The Eyedropper tool is used to sample a color from an image to use this color further. Selecting a foreground color with the Eyedropper tool. Choose one of the following from the Sample menu: All Layers.
Samples color from all layers in the document. The Photoshop CS Eyedropper tool enables you to change foreground or background colors by lifting them from the image. For example, if you want your text to be the .
Click somewhere on your image to define the foreground color. Look how foreground selector on the Toolbox changes. One of the handiest tools in Adobe Photoshop is the Eye Dropper , used for sampling individual pixels in a predetermined area.
In addition to its ability to match any color in. The eyedropper tool can be used to sample pixel color values from any open image window and make the sampled color the new foreground color. You can sample colors from anywhere with the eyedropper tool. This is a very useful tool because there will be many times when you want to switch colors while painting to a color already on your canvas and you do not want to go all the way through the color chooser dialog.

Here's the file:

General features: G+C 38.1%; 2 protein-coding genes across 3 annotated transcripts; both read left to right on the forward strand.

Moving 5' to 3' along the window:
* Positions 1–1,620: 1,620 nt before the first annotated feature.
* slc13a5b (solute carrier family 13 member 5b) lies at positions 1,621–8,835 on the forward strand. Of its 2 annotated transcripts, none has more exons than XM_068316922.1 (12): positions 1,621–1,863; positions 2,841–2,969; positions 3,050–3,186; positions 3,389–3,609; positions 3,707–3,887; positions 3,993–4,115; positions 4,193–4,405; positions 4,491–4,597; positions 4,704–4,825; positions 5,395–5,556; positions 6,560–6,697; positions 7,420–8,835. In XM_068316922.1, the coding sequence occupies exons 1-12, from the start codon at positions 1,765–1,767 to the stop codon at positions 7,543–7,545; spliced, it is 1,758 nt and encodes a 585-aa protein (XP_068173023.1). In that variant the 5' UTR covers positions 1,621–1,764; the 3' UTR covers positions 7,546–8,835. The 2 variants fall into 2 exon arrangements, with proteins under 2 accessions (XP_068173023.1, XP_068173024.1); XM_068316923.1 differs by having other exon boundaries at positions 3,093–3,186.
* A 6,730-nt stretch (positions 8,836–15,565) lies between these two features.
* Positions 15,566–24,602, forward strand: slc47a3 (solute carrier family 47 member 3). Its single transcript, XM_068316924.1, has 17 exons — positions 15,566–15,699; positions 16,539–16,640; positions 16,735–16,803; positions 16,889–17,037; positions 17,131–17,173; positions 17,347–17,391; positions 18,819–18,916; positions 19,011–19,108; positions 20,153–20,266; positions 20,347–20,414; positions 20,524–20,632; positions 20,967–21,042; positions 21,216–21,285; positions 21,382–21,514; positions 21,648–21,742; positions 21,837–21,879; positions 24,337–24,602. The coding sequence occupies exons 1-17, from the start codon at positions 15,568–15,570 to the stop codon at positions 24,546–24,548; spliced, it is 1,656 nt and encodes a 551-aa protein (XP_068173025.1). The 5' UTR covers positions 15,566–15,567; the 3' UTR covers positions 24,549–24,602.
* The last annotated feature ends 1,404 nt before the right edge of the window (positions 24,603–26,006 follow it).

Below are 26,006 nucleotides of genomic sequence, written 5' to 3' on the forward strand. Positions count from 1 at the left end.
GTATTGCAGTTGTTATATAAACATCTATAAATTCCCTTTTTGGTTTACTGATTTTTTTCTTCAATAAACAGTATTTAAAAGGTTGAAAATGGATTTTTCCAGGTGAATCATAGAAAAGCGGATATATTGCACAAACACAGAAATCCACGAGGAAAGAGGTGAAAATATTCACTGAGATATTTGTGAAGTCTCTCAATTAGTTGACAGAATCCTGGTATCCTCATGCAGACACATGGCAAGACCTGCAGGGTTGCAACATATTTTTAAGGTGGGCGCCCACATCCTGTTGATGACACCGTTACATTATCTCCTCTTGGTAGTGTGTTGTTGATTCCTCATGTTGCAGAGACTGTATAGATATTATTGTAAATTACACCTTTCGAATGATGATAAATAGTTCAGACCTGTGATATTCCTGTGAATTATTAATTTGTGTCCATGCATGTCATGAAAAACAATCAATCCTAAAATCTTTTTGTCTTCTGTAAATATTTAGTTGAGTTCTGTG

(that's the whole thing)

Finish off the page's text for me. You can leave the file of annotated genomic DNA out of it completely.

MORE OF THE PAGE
For some odd reason, when I used the Photoshop CSeyedropper tool , it sets the background colour – which is really annoying.
In these cases, simply . Starting in CS the Eyedropper tool has new settings (found in the Options panel) for sampling colors. You need to left-click on Foreground colour swatch in your Color panel. The tricky part is to determine if Foreground or Background colour swatch is selected. This is probably what you have now: Background colour swatch selected (magnified).
And this is how it should look like: Foreground colour swatch . Read all these things here and use Photoshop Eyedropper Tool like a professional. Sometimes when using the eyedropper, it selects a completely wrong color. As an example, I can have a document with only one layer and only color on that layer, flattened layers. No extraneous colors in that document at all, just the color. But did you know that you can sample a colour outside the Photoshop application interface?
Using the eyedropper tool on that color, which is, say, green, . Sometimes in Photoshop (CSin my case), inexplicably, every time you use the eyedropper to get a color, it will change the secondary or background color swatch and not the primary color swatch. It can be truly maddening trying to figure this out, since the solution is far from easy to find.